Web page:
Tony Rossi, Director of Communications, The Christophers
From Angry Judge to Wounded Healer
Though singer-songwriter Audrey Assad converted to Catholicism in her 20s, remnants of
the fundamentalist faith in which she was raised still held some power over her perception of God.
Coupled with the despair she felt watching the war in her father’s Syrian homeland play out in the
news, the popular Christian music artist found her faith shaken and doubts about God’s very
existence growing. Emerging from that dark valley took a lot of time, but it resulted in her latest
album “Evergreen,” filled with original songs that convey her struggles, new view of God, and a sense of rebirth and hope.
During a “Christopher Closeup” interview, Audrey recalled that the last few years resulted in her re-examining her “ideas about the nature of God.” That re-examination was a good thing because she admits she “had a lot of bad ideas that needed to be done away with…My understanding of God was primarily in a sort of legal setting. I thought God is the judge, Jesus is the lawyer, and I’m the person on the stand, and I can’t measure up. Thank goodness for Jesus, who is saving me from God because, otherwise, God wouldn’t want anything to do with me because I’m this dirty rag of no worth.”
While the Scripture verse, “Love your neighbor as yourself” is well-known, the “loving yourself” aspect is often overlooked, which was the case with Audrey. She explained, “I used to scoff at that idea of self-love, but now I understand. Thomas Merton said somewhere in his journal that by loving ourselves, we learn to love God…If God says, ‘I love you. You are worthy of love, and I only make what is good,’ then to sit in this attitude of self-loathing is actually [pride]…To love what God said is good…is actually the most humble thing you can do…It took me a long time to learn that.”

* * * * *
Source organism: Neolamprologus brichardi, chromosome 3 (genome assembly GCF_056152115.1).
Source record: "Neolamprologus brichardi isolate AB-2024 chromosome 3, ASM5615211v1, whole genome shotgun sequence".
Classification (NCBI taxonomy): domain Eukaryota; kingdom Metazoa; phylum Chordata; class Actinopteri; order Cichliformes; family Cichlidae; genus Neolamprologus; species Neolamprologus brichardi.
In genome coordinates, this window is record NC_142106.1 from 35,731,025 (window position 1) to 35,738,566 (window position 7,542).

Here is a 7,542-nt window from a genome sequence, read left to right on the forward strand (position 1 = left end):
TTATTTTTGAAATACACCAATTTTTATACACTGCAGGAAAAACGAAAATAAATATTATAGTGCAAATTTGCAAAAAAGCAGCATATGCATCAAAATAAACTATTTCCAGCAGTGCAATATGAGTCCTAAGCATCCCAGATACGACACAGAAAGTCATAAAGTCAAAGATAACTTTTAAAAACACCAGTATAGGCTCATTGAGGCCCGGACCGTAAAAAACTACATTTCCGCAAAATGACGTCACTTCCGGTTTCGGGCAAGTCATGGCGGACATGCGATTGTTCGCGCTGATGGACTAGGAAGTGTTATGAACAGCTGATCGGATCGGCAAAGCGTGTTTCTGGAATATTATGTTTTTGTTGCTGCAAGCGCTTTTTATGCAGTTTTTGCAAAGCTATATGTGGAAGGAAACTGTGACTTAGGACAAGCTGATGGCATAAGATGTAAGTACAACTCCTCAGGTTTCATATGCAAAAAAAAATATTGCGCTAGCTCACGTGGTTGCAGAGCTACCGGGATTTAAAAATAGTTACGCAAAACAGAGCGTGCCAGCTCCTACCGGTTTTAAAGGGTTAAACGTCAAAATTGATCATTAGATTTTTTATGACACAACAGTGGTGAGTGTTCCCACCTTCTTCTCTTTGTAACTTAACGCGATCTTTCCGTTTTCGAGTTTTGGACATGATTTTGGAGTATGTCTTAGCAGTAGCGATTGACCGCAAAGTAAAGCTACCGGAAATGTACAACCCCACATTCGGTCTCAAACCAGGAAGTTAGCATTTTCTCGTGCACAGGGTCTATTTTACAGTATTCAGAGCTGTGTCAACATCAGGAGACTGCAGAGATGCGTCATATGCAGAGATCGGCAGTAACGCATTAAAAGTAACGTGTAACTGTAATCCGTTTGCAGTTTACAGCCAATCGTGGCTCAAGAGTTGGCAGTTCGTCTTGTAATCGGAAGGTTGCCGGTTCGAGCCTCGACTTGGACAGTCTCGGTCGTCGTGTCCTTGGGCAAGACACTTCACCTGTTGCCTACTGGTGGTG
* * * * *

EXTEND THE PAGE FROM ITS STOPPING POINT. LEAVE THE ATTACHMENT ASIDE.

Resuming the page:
Being the mother of two young children, including a four-month-old daughter, added to Audrey’s paradigm shift about God: “Even when she’s waking up all through the night, I have these moments of staring at her and thinking, ‘You’re so wonderful!’ It does come to my mind and heart that if God is love, and God makes children out of love and for love, then this is Him. I am actually experiencing the way that He loves – in a very flawed form, I’m sure – but it feels like participating in something like that.”
Audrey found special comfort in Henri Nouwen’s depiction of Jesus as a “wounded healer,” who rose from the dead not with a perfectly healed body, but with His wounds intact. She even wrote a song with that title, which begins, “Image of the Invisible / In our pain we feel you near. / God of heaven in flesh and bone / By your wounds we shall be healed.”
Audrey said, “If we believe that Jesus is the fullest revelation of who God is...then His wounded body is significant because it means that [these wounds] have always had a place in the heart of God: to be wounded, to be vulnerable, to be laid bare and to be open to love with all of its pain and rejection and all the risks that it has.”
In the end, Audrey has become something of a wounded healer herself. The songs on “Evergreen” can be appreciated by anyone going through struggles of any kind, elevating their minds, hearts, and spirits to who God is and how much He loves us.
For free copies of the Christopher News Note ACCEPTING THAT GOD LOVES YOU, write: The Christophers, 5 Hanover Square, New York, NY 10004; or e-mail: firstname.lastname@example.org